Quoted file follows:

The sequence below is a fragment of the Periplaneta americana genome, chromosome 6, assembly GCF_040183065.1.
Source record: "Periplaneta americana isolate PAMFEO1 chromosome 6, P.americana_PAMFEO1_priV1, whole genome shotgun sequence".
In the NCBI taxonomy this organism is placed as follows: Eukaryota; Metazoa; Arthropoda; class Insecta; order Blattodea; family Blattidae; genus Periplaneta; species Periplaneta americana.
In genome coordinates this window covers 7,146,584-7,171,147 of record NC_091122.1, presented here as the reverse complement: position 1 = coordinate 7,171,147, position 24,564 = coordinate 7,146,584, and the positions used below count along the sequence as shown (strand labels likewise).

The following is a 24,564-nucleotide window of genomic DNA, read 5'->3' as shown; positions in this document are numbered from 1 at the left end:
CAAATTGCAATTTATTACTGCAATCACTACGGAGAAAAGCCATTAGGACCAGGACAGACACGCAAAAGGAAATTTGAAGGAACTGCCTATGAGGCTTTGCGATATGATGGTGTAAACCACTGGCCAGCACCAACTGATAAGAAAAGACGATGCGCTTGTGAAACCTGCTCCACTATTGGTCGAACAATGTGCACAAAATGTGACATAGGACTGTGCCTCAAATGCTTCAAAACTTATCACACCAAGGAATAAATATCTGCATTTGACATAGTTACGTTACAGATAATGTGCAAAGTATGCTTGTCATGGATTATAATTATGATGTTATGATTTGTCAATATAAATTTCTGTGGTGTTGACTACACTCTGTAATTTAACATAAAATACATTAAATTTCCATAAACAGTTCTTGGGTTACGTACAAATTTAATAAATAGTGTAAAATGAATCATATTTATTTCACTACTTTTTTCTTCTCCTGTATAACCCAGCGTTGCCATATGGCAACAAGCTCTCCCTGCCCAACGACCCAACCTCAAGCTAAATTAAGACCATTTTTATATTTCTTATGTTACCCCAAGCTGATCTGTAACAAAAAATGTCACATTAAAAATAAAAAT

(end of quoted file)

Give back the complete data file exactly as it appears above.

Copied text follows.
The sequence below is a fragment of the Periplaneta americana genome, chromosome 6, assembly GCF_040183065.1.
Source record: "Periplaneta americana isolate PAMFEO1 chromosome 6, P.americana_PAMFEO1_priV1, whole genome shotgun sequence".
In the NCBI taxonomy this organism is placed as follows: Eukaryota; Metazoa; Arthropoda; class Insecta; order Blattodea; family Blattidae; genus Periplaneta; species Periplaneta americana.
In genome coordinates this window covers 7,146,584-7,171,147 of record NC_091122.1, presented here as the reverse complement: position 1 = coordinate 7,171,147, position 24,564 = coordinate 7,146,584, and the positions used below count along the sequence as shown (strand labels likewise).

The following is a 24,564-nucleotide window of genomic DNA, read 5'->3' as shown; positions in this document are numbered from 1 at the left end:
CAAATTGCAATTTATTACTGCAATCACTACGGAGAAAAGCCATTAGGACCAGGACAGACACGCAAAAGGAAATTTGAAGGAACTGCCTATGAGGCTTTGCGATATGATGGTGTAAACCACTGGCCAGCACCAACTGATAAGAAAAGACGATGCGCTTGTGAAACCTGCTCCACTATTGGTCGAACAATGTGCACAAAATGTGACATAGGACTGTGCCTCAAATGCTTCAAAACTTATCACACCAAGGAATAAATATCTGCATTTGACATAGTTACGTTACAGATAATGTGCAAAGTATGCTTGTCATGGATTATAATTATGATGTTATGATTTGTCAATATAAATTTCTGTGGTGTTGACTACACTCTGTAATTTAACATAAAATACATTAAATTTCCATAAACAGTTCTTGGGTTACGTACAAATTTAATAAATAGTGTAAAATGAATCATATTTATTTCACTACTTTTTTCTTCTCCTGTATAACCCAGCGTTGCCATATGGCAACAAGCTCTCCCTGCCCAACGACCCAACCTCAAGCTAAATTAAGACCATTTTTATATTTCTTATGTTACCCCAAGCTGATCTGTAACAAAAAATGTCACATTAAAAATAAAAAT